Kristin Hersh needs to make music. Whether it’s with her bands Throwing Muses and 50FOOTWAVE or in her solo albums, making music is a compulsion. But she only recently figured out that music was her way of managing trauma. Kristin tells Marc about a life changing car accident, her dissociative disorder, PTSD, “switching,” and how processing all of this helped her understand the music she’d been hearing in her head all her life. They also talk about her new book, Seeing Sideways, which deals with Kristin raising four children on a tour bus.
Steve Miller didn’t expect to become a Rock and Roll Hall of Famer with hit songs that stand the test of time, like The Joker and Fly Like An Eagle. He was just a kid from Wisconsin who loved the Blues and wound up with teachers like T-Bone Walker and his godfather Les Paul. Steve tells Marc how he got his first breaks in clubs run by the Chicago Mafia, how he learned an important lesson from Paul McCartney, and how he discovered a lost 1977 concert performance which he’s finally releasing.
Mark Normand is relieved to get back to the comedy clubs after a year of doing outdoor shows and other compromised sets during the pandemic. But Mark never considered stopping because comedy is something he has to do. Maybe it goes back to growing up feeling like an outsider in his own family of overachievers, or maybe it’s how he coped with childhood anxieties like bedwetting, or maybe it has to do with being a victim of crime at several points in his life. He tries to get to the bottom of it with Marc while they also reminisce about the New York comedy scene and the fight-or-flight impulses they have as comedians.
Nancy Wilson is one of the world’s great guitarists, a Rock and Roll Hall of Fame inductee, and creator, along with her sister Ann, of one of the great American rock bands, Heart. But after more than 40 years in the business, she’s finally releasing her first solo album. Nancy tells Marc what led up to it, from opening for big rock acts to writing massive radio hits to headlining giant arena rock shows all over the world. Nancy explains how things got messy within Heart when romantic relationships cropped up and she details how they were able to navigate the cocaine-fueled ‘80s to score some of their biggest hits ever.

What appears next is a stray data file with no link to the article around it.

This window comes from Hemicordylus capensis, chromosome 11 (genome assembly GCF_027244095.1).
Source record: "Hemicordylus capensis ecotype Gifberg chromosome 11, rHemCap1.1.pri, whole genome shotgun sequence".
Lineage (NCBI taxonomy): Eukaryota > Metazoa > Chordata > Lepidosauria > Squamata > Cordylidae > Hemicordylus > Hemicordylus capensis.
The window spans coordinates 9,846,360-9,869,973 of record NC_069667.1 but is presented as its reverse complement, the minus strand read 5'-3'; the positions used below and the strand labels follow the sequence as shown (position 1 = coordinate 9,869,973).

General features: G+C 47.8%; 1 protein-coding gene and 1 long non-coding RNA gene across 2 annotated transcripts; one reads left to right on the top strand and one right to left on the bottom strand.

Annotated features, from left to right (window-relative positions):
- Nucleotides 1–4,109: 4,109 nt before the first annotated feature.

Robert Smigel became best known for having a foul-mouthed dog puppet on his hand, but the truth is he’s a defining force in popular comedy for the past 35 years. Robert tells Marc how he was on the path to becoming a dentist until a stand-up comedy competition changed his life. From there it was on to SNL where he forged relationships with people like Conan O’Brien and Adam Sandler, collaborating over the next decade to change the comedy landscape. Robert also explains the origin of Triumph and why he’s gone back to puppets with his new show Let’s Get Real.
Richard Kind knows his face is memorable, but he still thinks he uses it too much. He knows his characters often exude warmth and joy, even though he is personally powered by dread and anxiety. He wants to be more like George Bailey, but worries he’s closer to Willy Loman. Maybe this is why Richard and Marc connect so easily. They also talk about Richard being a part of the Coen Brothers’ legacy, his friendship with George Clooney, and how he did most of his acting training in front of the camera.
On the day this episode is released, John Waters is celebrating his 75th birthday. But he’s still doing the same things that brought him cultural notoriety when he started making movies in the ‘60s: Celebrating filth, fighting censorship, and breaking any rule you can think up. John and Marc talk about those early movies like Pink Flamingos, as well as John’s relationship with Divine. John also tells Marc why Hairspray was the most transgressive movie he ever made, why he prays to Pasolini, and what is the only thing he regrets in his life.
Tom Jones doesn’t feel like resting on his laurels. He tells Marc there’s one main reason he’s going strong, recording new music and performing live at the age of 80: Because he still has a point to prove. Tom and Marc talk about his big hits like It’s Not Unusual, Delilah, and What’s New Pussycat?, how he learned to belt them out by listening to gospel music, and the secret weapon he calls The Push. They also discuss his friendship with Elvis, his musical heroes, and his new album Surrounded by Time.
Yo-Yo Ma remembers a moment in his childhood where it all began to make sense. As a seven-year-old prodigy, he was playing cello in front of an audience that included two U.S. Presidents. But it was an act of kindness and respect from the actor Danny Kaye that helped Yo-Yo look at the world in a different way. He also tells Marc how he found the meaning of art and culture in the Kalahari, why he developed a friendship with Mr. Rogers, and why he chose the title “Beginner’s Mind” for his new musical narrative project for Audible.
Sally Struthers is thinking a lot about the passage of time these days. For one, this year is the 50th anniversary of All In The Family premiering on CBS. She’s also thinking that so many people she worked with in movies like Five Easy Pieces and The Getaway are no longer with us. And she’s thinking about how all this downtime from the pandemic is keeping her from doing what she loves: touring the country in stage productions. Sally talks with Marc about how time catches up with all of us, but also how she can look back fondly and with gratitude on what has passed.